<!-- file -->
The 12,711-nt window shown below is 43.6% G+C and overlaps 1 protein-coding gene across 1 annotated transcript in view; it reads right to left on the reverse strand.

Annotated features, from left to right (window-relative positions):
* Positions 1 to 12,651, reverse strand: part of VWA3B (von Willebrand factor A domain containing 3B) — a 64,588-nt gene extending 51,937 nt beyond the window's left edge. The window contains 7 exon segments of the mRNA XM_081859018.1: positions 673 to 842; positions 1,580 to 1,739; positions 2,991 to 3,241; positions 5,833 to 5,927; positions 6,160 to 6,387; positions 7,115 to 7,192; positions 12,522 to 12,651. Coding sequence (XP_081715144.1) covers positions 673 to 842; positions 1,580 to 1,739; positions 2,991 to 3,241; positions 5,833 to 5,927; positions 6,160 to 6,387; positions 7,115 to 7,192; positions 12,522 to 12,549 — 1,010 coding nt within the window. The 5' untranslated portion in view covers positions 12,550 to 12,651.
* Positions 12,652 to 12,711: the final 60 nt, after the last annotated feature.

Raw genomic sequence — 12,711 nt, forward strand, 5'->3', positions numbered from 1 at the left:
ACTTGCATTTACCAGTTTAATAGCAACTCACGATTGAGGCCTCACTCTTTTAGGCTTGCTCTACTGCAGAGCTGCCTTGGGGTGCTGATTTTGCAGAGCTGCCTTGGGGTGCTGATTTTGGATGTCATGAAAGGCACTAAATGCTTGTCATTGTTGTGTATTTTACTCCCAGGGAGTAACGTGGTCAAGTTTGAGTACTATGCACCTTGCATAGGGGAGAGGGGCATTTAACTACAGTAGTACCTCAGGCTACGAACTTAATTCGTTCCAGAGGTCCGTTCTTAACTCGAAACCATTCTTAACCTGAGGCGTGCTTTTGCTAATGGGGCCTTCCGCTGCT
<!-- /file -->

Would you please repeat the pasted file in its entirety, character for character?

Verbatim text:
The 12,711-nt window shown below is 43.6% G+C and overlaps 1 protein-coding gene across 1 annotated transcript in view; it reads right to left on the reverse strand.

Annotated features, from left to right (window-relative positions):
* Positions 1 to 12,651, reverse strand: part of VWA3B (von Willebrand factor A domain containing 3B) — a 64,588-nt gene extending 51,937 nt beyond the window's left edge. The window contains 7 exon segments of the mRNA XM_081859018.1: positions 673 to 842; positions 1,580 to 1,739; positions 2,991 to 3,241; positions 5,833 to 5,927; positions 6,160 to 6,387; positions 7,115 to 7,192; positions 12,522 to 12,651. Coding sequence (XP_081715144.1) covers positions 673 to 842; positions 1,580 to 1,739; positions 2,991 to 3,241; positions 5,833 to 5,927; positions 6,160 to 6,387; positions 7,115 to 7,192; positions 12,522 to 12,549 — 1,010 coding nt within the window. The 5' untranslated portion in view covers positions 12,550 to 12,651.
* Positions 12,652 to 12,711: the final 60 nt, after the last annotated feature.

Raw genomic sequence — 12,711 nt, forward strand, 5'->3', positions numbered from 1 at the left:
ACTTGCATTTACCAGTTTAATAGCAACTCACGATTGAGGCCTCACTCTTTTAGGCTTGCTCTACTGCAGAGCTGCCTTGGGGTGCTGATTTTGCAGAGCTGCCTTGGGGTGCTGATTTTGGATGTCATGAAAGGCACTAAATGCTTGTCATTGTTGTGTATTTTACTCCCAGGGAGTAACGTGGTCAAGTTTGAGTACTATGCACCTTGCATAGGGGAGAGGGGCATTTAACTACAGTAGTACCTCAGGCTACGAACTTAATTCGTTCCAGAGGTCCGTTCTTAACTCGAAACCATTCTTAACCTGAGGCGTGCTTTTGCTAATGGGGCCTTCCGCTGCT